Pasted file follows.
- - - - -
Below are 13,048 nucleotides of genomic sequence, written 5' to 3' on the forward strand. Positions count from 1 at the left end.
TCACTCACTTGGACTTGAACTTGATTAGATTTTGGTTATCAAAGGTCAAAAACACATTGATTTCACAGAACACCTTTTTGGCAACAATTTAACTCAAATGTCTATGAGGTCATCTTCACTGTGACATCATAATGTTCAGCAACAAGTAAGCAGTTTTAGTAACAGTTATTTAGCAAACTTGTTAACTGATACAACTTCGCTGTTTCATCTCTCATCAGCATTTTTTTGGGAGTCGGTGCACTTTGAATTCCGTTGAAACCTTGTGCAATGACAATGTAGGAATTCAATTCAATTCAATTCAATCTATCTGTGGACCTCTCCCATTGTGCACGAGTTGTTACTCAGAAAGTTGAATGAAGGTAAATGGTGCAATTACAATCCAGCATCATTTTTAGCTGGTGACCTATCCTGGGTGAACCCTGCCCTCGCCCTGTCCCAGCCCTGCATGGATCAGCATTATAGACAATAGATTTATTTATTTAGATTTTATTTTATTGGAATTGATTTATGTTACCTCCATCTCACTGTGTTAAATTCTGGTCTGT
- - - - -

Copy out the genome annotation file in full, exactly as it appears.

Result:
Below are 13,048 nucleotides of genomic sequence, written 5' to 3' on the forward strand. Positions count from 1 at the left end.
TCACTCACTTGGACTTGAACTTGATTAGATTTTGGTTATCAAAGGTCAAAAACACATTGATTTCACAGAACACCTTTTTGGCAACAATTTAACTCAAATGTCTATGAGGTCATCTTCACTGTGACATCATAATGTTCAGCAACAAGTAAGCAGTTTTAGTAACAGTTATTTAGCAAACTTGTTAACTGATACAACTTCGCTGTTTCATCTCTCATCAGCATTTTTTTGGGAGTCGGTGCACTTTGAATTCCGTTGAAACCTTGTGCAATGACAATGTAGGAATTCAATTCAATTCAATTCAATCTATCTGTGGACCTCTCCCATTGTGCACGAGTTGTTACTCAGAAAGTTGAATGAAGGTAAATGGTGCAATTACAATCCAGCATCATTTTTAGCTGGTGACCTATCCTGGGTGAACCCTGCCCTCGCCCTGTCCCAGCCCTGCATGGATCAGCATTATAGACAATAGATTTATTTATTTAGATTTTATTTTATTGGAATTGATTTATGTTACCTCCATCTCACTGTGTTAAATTCTGGTCTGT